It was night-time when I shot this,so I had to use a long exposure to get some sky to show up and I covered the lower part of the lens with my wallet during the exposure to keep flare from the lights to a minimum and once again doing even 15 second exposures proved frustrating because this is along a major highway through town and traffic is relentless,so I am rather proud to have accomplished a car less shot. The lower image is a closer view of their beautifully decorated porch and the three cats were moved to their perch at the edge of the porch because I could not see them from my vantage point and the one with the hat just cracked me up. The windows on the curved wall are actually original and curved as well,and thanks to a light mist,the porch had a wet layer that reflected the urn at the end.
Todays image comes thanks to the trusting folks who own this home and their willingness to let me shoot it. I went to this location because the homes exterior was included on a Christmas light trolley tour but when I got there it was loaded with cars all over the place so I had to go to plan b. I went to school eons ago with the owner and he invited me in to chat a bit,and while inside he showed me this parlor room. My creative juices immediately started flowing and I said I would love to shoot this sometime and oh by the way,how about right now? He said they were going out for supper but maybe in an hour I could try,but I mentioned I needed the window light to show before nightfall and he said well you can stay and we will leave. So while they were out,I captured this image.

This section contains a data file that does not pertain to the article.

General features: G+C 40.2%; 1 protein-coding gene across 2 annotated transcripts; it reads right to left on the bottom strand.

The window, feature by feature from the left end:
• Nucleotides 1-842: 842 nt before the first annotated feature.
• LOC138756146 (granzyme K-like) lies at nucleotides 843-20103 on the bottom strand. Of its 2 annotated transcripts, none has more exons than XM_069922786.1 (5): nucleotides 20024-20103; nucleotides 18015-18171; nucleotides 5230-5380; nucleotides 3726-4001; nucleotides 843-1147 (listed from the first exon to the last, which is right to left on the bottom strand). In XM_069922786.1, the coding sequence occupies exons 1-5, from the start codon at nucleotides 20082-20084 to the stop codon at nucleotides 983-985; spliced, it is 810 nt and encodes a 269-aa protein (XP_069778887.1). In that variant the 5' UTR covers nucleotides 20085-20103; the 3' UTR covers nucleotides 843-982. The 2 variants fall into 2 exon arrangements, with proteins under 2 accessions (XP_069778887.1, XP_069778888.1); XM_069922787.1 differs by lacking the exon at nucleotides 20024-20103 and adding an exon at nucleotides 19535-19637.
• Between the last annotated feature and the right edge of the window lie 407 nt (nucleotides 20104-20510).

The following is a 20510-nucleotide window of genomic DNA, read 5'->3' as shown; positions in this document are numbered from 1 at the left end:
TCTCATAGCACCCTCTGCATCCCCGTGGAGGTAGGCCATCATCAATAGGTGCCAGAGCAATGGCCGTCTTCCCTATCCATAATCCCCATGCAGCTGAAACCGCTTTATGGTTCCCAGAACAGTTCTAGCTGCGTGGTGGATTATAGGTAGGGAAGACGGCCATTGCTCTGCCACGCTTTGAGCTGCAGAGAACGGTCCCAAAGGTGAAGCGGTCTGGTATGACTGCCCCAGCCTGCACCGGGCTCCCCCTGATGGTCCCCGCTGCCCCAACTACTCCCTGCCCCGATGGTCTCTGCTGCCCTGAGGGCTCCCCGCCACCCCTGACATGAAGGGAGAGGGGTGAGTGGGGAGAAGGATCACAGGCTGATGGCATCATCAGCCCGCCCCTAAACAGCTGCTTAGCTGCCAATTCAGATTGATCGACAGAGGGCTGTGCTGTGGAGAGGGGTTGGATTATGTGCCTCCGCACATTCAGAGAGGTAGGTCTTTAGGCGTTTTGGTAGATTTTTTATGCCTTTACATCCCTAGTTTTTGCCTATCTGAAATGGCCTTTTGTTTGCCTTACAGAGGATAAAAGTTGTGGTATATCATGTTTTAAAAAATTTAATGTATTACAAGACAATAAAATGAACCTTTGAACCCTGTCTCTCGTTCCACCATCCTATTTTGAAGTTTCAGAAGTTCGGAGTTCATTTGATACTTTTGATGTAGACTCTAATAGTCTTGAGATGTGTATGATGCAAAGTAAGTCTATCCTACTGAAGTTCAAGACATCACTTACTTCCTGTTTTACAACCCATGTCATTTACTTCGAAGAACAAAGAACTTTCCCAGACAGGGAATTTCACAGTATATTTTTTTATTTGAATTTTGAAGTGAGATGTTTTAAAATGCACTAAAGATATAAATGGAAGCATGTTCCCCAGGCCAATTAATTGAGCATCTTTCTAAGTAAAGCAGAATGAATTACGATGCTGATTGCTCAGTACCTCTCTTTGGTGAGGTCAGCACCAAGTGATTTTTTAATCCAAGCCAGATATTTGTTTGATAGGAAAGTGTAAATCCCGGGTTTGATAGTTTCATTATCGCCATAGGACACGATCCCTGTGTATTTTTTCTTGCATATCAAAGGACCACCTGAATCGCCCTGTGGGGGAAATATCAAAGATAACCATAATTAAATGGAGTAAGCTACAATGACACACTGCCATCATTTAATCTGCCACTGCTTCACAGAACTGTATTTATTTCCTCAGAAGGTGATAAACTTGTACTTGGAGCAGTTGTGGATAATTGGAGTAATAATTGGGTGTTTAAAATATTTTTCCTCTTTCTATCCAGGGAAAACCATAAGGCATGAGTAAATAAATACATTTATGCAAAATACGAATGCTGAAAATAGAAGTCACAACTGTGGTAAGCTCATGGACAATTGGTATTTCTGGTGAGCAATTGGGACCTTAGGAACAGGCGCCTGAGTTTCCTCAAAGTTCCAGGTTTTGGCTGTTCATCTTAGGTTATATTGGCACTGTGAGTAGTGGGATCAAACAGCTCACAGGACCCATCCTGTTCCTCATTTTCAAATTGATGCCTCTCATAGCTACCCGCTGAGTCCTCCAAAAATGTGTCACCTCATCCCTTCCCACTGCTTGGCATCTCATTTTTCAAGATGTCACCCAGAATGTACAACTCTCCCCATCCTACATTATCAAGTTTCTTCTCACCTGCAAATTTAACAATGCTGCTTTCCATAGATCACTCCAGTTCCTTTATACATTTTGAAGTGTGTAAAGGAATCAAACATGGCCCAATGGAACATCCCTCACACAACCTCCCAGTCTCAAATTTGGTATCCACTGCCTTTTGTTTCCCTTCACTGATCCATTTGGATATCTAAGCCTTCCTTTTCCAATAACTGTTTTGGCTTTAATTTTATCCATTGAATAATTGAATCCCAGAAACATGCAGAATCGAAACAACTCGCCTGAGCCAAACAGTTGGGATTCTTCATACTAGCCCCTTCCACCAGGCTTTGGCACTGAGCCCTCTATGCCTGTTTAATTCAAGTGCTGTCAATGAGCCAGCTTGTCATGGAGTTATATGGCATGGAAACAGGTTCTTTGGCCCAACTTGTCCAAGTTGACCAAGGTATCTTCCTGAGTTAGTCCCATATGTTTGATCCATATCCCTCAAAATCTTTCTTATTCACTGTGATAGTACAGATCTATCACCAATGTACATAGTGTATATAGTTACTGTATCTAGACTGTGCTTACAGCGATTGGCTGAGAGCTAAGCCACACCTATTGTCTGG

A few interesting tidbits include the painting in the right corner of Santa Claus is something the owners mother painted and I added that to the shot on the easel,and when I started this shot,there was a music box on the table but it was hard to tell what is was so when the owner returned, I mentioned that I wished there was something more interesting on the table and he said he had this neat old german clock and a photo of his parents as well that might work.Those two items look much better than the original box,and normally I would not try to change anything mid-shoot,but this worked perfectly.
The place takes you back in time to an era of great pride in workmanship and just looking around the room you see neat things like the music box,the old pump organ,grandfather clock and so on. Thanks to the trust and willingness to let me have some fun,I got this neat photo taken from the pages of the past.